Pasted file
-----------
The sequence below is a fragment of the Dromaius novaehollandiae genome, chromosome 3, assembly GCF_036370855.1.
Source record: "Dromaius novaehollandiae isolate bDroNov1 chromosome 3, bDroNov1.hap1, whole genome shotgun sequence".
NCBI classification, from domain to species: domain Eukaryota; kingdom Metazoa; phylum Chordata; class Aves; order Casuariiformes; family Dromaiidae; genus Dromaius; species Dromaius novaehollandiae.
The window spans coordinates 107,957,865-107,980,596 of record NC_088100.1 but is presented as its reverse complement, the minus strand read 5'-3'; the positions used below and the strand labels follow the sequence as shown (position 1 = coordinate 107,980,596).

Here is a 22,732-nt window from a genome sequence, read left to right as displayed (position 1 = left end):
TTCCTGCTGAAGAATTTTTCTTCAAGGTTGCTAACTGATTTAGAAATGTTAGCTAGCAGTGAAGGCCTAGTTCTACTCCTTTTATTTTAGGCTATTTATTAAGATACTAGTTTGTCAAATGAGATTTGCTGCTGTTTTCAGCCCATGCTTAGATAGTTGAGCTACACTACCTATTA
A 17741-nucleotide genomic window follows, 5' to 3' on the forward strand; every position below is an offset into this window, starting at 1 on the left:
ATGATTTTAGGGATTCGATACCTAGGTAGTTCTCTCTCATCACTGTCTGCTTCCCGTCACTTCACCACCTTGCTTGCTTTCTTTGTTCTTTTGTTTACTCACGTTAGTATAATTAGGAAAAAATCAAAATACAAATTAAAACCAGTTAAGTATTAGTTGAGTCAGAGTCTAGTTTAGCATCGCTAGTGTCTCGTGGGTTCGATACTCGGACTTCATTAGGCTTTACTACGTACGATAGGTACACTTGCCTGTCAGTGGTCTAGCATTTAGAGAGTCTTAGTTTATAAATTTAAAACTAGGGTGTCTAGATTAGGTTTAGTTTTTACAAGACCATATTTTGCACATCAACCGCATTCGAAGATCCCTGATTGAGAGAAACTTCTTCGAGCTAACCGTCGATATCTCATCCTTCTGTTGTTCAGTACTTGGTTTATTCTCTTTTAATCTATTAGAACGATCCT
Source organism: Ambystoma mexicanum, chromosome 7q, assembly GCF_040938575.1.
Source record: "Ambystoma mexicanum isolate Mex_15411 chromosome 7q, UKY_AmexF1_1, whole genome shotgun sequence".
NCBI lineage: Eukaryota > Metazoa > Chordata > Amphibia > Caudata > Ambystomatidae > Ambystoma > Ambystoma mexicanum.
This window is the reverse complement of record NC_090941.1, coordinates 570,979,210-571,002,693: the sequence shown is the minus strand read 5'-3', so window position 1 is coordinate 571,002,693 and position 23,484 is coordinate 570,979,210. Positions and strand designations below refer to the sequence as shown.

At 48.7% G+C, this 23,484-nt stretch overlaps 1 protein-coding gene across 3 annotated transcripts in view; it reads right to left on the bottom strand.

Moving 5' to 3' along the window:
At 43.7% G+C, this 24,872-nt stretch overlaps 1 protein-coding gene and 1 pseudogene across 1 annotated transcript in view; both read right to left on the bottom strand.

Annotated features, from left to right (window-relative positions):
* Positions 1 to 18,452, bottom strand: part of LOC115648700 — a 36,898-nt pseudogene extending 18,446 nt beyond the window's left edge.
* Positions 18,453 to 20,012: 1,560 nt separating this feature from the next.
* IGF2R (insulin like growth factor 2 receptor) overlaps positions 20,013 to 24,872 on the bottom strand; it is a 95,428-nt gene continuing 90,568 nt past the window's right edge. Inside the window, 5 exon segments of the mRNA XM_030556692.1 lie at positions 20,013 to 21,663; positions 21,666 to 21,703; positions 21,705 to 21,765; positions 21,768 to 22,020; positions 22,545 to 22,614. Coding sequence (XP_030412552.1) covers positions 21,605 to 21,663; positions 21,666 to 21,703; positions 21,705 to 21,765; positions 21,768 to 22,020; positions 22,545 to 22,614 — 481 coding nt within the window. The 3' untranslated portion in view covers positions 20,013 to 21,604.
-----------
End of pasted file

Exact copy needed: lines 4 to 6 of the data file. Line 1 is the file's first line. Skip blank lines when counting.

The window spans coordinates 107,957,865-107,980,596 of record NC_088100.1 but is presented as its reverse complement, the minus strand read 5'-3'; the positions used below and the strand labels follow the sequence as shown (position 1 = coordinate 107,980,596).

Here is a 22,732-nt window from a genome sequence, read left to right as displayed (position 1 = left end):
TTCCTGCTGAAGAATTTTTCTTCAAGGTTGCTAACTGATTTAGAAATGTTAGCTAGCAGTGAAGGCCTAGTTCTACTCCTTTTATTTTAGGCTATTTATTAAGATACTAGTTTGTCAAATGAGATTTGCTGCTGTTTTCAGCCCATGCTTAGATAGTTGAGCTACACTACCTATTA